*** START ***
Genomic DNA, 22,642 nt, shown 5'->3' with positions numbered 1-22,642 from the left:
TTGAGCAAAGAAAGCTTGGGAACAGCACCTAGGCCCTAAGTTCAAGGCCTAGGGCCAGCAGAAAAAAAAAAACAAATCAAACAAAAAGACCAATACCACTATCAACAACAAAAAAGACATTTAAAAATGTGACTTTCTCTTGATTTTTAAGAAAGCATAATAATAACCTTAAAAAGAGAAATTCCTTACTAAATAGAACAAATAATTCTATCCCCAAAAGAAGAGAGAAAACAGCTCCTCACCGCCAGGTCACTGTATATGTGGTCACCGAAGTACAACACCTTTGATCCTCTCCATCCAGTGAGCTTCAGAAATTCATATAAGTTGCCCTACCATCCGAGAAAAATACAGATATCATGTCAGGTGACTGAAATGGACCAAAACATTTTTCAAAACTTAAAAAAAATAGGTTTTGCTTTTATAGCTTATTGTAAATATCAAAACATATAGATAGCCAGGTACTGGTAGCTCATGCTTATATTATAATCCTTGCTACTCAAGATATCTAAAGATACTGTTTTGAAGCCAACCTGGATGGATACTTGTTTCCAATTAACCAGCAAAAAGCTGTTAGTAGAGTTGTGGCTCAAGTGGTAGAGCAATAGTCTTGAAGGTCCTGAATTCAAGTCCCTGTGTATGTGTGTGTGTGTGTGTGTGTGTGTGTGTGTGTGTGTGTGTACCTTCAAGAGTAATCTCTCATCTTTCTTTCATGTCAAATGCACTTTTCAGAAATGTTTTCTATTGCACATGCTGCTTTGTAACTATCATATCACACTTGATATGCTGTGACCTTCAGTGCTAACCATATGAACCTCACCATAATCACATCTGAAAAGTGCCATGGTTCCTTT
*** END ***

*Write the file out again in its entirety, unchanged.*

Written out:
Genomic DNA, 22,642 nt, shown 5'->3' with positions numbered 1-22,642 from the left:
TTGAGCAAAGAAAGCTTGGGAACAGCACCTAGGCCCTAAGTTCAAGGCCTAGGGCCAGCAGAAAAAAAAAAACAAATCAAACAAAAAGACCAATACCACTATCAACAACAAAAAAGACATTTAAAAATGTGACTTTCTCTTGATTTTTAAGAAAGCATAATAATAACCTTAAAAAGAGAAATTCCTTACTAAATAGAACAAATAATTCTATCCCCAAAAGAAGAGAGAAAACAGCTCCTCACCGCCAGGTCACTGTATATGTGGTCACCGAAGTACAACACCTTTGATCCTCTCCATCCAGTGAGCTTCAGAAATTCATATAAGTTGCCCTACCATCCGAGAAAAATACAGATATCATGTCAGGTGACTGAAATGGACCAAAACATTTTTCAAAACTTAAAAAAAATAGGTTTTGCTTTTATAGCTTATTGTAAATATCAAAACATATAGATAGCCAGGTACTGGTAGCTCATGCTTATATTATAATCCTTGCTACTCAAGATATCTAAAGATACTGTTTTGAAGCCAACCTGGATGGATACTTGTTTCCAATTAACCAGCAAAAAGCTGTTAGTAGAGTTGTGGCTCAAGTGGTAGAGCAATAGTCTTGAAGGTCCTGAATTCAAGTCCCTGTGTATGTGTGTGTGTGTGTGTGTGTGTGTGTGTGTGTGTGTGTGTACCTTCAAGAGTAATCTCTCATCTTTCTTTCATGTCAAATGCACTTTTCAGAAATGTTTTCTATTGCACATGCTGCTTTGTAACTATCATATCACACTTGATATGCTGTGACCTTCAGTGCTAACCATATGAACCTCACCATAATCACATCTGAAAAGTGCCATGGTTCCTTT